|Mar-27-09|| ||offtherook: A couple years ago, when I first started to develop an interest in chess, I took up the Alekhine as an obscure opening that I hoped would throw off my opponents. Now, it is the opening I play best with black. No matter how much I try the Sicilian, French, Open Games, or Caro-Kann, I still don't get the same results I have had with Alekhine. |
The "modern variation" with 4 Nf3 is by far the hardest thing to counter. The Exchange variation gives black no real problems, and in fact allows me to set up my position like a Sicilian Dragon, but without threats of White's usual kingside attack in the Dragon. The Four Pawns Attack (which I, in my foolhardy arrogance, employ as white) plays directly into black's Hypermodern plans. Such an overextended position as it leads to is extremely difficult to maintain. Other White options typically transpose into Classical French (which is pleasant enough for black) or dull lines of the Scandinavian defence. There's also the Chase variation, not particularly threatening.
|Mar-27-09|| ||refutor: <offtherook> what about the voronezh variation in the exchange? it gives players of all levels problems|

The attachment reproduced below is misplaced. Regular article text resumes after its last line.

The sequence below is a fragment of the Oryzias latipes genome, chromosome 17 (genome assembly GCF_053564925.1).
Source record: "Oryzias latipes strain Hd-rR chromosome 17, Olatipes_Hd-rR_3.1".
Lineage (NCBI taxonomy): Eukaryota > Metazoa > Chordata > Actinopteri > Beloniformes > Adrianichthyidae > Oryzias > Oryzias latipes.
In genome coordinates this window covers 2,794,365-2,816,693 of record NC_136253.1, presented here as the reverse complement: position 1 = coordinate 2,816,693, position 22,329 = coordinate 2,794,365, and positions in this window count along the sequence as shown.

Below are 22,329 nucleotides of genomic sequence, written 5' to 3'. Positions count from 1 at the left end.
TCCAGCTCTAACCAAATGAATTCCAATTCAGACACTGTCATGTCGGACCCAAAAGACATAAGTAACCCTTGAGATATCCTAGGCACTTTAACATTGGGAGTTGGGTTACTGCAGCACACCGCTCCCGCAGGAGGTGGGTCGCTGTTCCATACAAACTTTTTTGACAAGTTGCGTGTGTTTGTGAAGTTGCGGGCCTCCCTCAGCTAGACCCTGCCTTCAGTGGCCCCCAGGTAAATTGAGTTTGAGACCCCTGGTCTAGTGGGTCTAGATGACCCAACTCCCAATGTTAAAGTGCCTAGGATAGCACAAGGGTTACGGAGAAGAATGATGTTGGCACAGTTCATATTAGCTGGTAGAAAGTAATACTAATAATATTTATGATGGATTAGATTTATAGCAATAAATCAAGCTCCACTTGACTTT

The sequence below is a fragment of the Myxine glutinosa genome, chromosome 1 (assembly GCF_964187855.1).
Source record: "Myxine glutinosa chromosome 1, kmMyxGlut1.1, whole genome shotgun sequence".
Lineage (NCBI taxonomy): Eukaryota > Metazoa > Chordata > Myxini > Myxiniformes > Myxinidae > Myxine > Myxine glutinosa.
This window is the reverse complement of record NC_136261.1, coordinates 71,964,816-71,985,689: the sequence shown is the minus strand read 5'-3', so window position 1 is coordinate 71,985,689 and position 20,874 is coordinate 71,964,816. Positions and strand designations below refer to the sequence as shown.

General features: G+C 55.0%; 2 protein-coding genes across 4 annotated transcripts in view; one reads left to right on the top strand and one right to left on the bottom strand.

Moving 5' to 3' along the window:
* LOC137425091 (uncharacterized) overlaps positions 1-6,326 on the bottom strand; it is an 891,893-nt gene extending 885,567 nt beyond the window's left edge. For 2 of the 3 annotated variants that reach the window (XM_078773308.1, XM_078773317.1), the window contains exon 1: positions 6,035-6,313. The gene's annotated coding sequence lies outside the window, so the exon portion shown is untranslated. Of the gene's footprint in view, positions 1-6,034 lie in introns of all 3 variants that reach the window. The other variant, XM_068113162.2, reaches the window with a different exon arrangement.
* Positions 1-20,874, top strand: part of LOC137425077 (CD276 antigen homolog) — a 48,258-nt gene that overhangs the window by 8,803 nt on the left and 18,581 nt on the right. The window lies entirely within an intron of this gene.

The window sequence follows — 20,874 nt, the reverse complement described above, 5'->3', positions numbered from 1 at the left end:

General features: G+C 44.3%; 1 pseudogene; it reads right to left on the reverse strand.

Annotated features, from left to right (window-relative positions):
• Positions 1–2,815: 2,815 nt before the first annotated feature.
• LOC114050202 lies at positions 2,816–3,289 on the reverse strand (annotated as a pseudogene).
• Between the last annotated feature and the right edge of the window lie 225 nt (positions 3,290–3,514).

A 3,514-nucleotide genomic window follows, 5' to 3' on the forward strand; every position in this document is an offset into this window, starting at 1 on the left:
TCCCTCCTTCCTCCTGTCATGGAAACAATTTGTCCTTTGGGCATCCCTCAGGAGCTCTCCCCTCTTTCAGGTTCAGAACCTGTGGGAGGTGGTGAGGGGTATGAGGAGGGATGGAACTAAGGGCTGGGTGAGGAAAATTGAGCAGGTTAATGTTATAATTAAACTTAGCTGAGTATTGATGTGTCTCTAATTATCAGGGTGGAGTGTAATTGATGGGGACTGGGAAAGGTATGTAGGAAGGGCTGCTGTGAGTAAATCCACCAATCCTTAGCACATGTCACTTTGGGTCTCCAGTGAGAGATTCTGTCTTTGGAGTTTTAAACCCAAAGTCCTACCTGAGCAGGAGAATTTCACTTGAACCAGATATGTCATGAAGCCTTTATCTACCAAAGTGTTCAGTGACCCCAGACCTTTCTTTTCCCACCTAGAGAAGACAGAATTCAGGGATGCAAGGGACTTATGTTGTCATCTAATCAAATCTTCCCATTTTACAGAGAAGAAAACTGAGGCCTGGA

1.e4 Nf6 2.e5 Nd5 3.d4 d6 4.c4 Nb6 5.exd6 cxd6 6.Nc3 g6 7.Be3 Bg7 8.Rc1 O-O 9.b3
click for larger view
not too easy to play from the Black side
|Mar-27-09|| ||offtherook: <refutor> Perhaps it's because I only play against fellow patzers, but I don't really run into the Voronezh variation in practice. From my experience in my own games, the exchange Alekhine is where I score best as black. Anyways, if it were that huge a problem, it's always possible to play 5 ...exd5 for a more drawish position.|
|Mar-27-09|| ||keypusher: <offtherook> <refutor>|
Here are some statistics from the gameknot site.
On gameknot overall,
12,692 Alekhine Defenses
128 examples of the position in Refutor's diagram.
On the gameknot "World" database (1.7 million games, players rated 2000 and up; not sure how far back it goes)
567 of Refutor's diagram
Me on gameknot:
8 examples of 5....cxd6 (I haven't played 5....exd6)
I scored two wins and two losses; I don't think the opening had much to do with the results.
In the World and Gameknot databases, White scored well with the Voronezh, but that's true of a lot of variations in the defense. The dedicated Alekhinist must expect to encounter a range of challenging lines. :-) The Voronezh is challenging, but you won't see it that much, and as offtherook notes you can avoid it if it really bothers you.
|Mar-28-09|| ||chessman95: <keypusher>
How'd you get those stats? I just joined gameknot so I'm new to all the features. Thanks!
|Mar-28-09|| ||keypusher: <chessman95> On your game pages there is a Game DB link at the bottom. If you click on it you will find sub databases for World, Gameknot and yourself. You may have to be a premium member to look at the databases for more than a few moves, though.|